Joey's 15 minutes

The son of a famous Houston restaurateur gets ground up in the hype machine

Joey Vallone and his self-named Dallas restaurant have been the darling of the society columns ever since the restaurant, Joey's, was but a gleam in young Joey's eye.

We've read all about the Signing of the Lease, the Pre-Opening Party (with accompanying Wet Concrete and Martini Incidents), the Convenience Store Feud, and its sequel, Making Up with 7-Eleven. That PR machine is really working overtime. Well, everyone knows you can paint yourself into a corner, and Joey has used buckets of printer's ink.

I confess I must have missed a moment of the media's Joey-fest because I did not realize that the restaurant with the Oak Lawn address (which used to be the Wine Press') actually presents its rear to that street, opening instead onto a parking lot next to the infamous convenience store which, of course, you've read about. So I made a distinctly unfabulous entrance to Joey's, having parked next door, walked up to the apparent front of the building, then hiked up an alley and crashed through some bushes. (I don't think the valet saw me scrambling over the shrubbery to those signature door pulls--thank God. You hate to make a bad impression on a valet.)

To preserve a piece of my own dignity, I have to point out that I was not the only one making the alley entrance, but I do feel this is the first thing you need to know about Joey's. It's the kind of place you want to make a good impression--otherwise, they might never serve you lunch.

When I asked friends who had visited Joey's what it was like, they started waving their hands around a lot. Now I see what they meant. You enter to a bar of polished, mahogany-colored wood, cozy, and almost men's-clubby, but beyond that, in the dining room, all hell breaks loose. The colonnades that divide the restaurant into nave and aisles are covered with pique-assiette, a wild mosaic of broken tiles and plates. The carpet is a pattern only Bridget Riley could appreciate. (Don't look down as you cross the room, or you'll succumb to vertigo.) Above the columns, the vaulted ceiling is covered with a grotesque mural of party animals by an illustrator inspired to paint the Sistine cartoon. Even the copper hoods on the pizza ovens are burnished in a scalloped design. The whole place is crawling with pattern--it seems to move all by itself. It's bearable in the daytime or when no one is there, but at night, when the light flickers and the restaurant is full of people, the effect inspires you to duck and cover. Sometimes designers seem to forget that there are going to be real live people in the spaces they dream up.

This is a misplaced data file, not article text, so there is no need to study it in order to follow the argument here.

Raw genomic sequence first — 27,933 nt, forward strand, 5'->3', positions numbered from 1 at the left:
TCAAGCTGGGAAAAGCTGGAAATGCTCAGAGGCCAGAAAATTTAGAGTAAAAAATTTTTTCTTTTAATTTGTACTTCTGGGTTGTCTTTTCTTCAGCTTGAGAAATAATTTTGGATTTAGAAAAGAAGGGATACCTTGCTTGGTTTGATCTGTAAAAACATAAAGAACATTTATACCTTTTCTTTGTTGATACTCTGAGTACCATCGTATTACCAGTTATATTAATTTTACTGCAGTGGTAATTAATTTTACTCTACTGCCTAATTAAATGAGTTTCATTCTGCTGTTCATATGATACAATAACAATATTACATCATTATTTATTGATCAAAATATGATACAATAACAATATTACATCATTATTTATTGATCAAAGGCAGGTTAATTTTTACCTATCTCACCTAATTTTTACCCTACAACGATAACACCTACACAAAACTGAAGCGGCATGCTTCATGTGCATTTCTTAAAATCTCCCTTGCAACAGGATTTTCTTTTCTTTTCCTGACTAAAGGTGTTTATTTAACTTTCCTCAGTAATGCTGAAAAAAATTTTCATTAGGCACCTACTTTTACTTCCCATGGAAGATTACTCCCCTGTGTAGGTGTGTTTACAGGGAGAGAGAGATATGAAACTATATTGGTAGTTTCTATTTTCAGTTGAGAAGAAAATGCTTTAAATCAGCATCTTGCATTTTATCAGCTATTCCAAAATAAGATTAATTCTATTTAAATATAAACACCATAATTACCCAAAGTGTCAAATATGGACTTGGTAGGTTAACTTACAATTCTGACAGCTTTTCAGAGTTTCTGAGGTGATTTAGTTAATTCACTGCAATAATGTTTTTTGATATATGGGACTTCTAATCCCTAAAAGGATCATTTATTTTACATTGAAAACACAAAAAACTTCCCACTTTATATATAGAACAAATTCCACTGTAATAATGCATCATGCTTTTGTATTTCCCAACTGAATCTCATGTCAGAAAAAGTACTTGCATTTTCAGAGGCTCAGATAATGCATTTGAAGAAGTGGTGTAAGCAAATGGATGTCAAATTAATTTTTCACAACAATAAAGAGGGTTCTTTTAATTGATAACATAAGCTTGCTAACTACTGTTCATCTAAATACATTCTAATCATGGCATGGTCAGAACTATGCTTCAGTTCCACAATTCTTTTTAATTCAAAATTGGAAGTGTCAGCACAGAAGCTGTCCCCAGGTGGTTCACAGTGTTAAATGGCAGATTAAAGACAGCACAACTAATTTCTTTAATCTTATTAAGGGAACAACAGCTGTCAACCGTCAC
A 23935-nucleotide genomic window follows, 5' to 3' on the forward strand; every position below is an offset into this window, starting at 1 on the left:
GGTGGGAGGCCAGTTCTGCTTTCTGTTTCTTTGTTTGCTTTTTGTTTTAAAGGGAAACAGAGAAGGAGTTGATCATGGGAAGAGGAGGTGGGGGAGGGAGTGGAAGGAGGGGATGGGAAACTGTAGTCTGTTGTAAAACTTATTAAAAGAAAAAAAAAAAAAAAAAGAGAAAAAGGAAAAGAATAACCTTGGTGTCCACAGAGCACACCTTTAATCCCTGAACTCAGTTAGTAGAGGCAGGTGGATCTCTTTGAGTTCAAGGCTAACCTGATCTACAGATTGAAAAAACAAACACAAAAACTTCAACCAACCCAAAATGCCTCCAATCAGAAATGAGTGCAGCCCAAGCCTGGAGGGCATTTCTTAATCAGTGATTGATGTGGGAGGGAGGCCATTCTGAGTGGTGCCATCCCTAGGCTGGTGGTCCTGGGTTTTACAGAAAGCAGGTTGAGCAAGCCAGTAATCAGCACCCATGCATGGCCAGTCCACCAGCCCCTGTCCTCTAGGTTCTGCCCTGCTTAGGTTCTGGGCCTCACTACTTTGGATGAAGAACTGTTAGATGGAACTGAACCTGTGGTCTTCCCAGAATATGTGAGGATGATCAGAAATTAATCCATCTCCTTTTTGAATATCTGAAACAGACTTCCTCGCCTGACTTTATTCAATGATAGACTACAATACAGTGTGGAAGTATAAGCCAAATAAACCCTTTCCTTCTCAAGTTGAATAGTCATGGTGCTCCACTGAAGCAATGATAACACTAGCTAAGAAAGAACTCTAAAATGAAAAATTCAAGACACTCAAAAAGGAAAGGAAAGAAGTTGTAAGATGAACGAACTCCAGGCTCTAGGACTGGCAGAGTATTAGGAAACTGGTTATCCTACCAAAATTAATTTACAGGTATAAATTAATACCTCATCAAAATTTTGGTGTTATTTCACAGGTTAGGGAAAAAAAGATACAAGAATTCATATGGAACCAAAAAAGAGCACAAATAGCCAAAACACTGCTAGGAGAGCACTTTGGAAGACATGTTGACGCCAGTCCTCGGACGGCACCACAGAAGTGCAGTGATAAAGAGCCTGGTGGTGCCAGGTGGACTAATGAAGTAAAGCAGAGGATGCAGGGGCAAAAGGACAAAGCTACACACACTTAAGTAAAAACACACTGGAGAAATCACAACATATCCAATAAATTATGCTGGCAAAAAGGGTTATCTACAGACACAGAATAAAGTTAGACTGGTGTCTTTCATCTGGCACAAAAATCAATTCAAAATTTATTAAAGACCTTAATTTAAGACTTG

And lots of them. Joey's is packed; from the minute it opens to the minute it closes, those tables, too close together for comfort, are full of Dallas' most beautiful, important, and surgically enhanced people. The result is crisis management, and every minute we spent at Joey's felt like an emergency. A number of head waiter-types in civilian clothes rushed around wringing napkins in their hands. Waiters clustered in twos and threes for intense conversations with lots of gesturing. There was plenty of purposeful striding in starched khakis from one end of the dining room to another. Sometimes one of the overseers or expediters cleared a dirty plate; usually they didn't. The whole impression was one of tension and anxiety--something is happening here, and we don't know exactly how to handle it. (No one prepared us for customers! What next?) And the sense of emergency is so palpable you find yourself paying as much attention to the service dramas as your plate.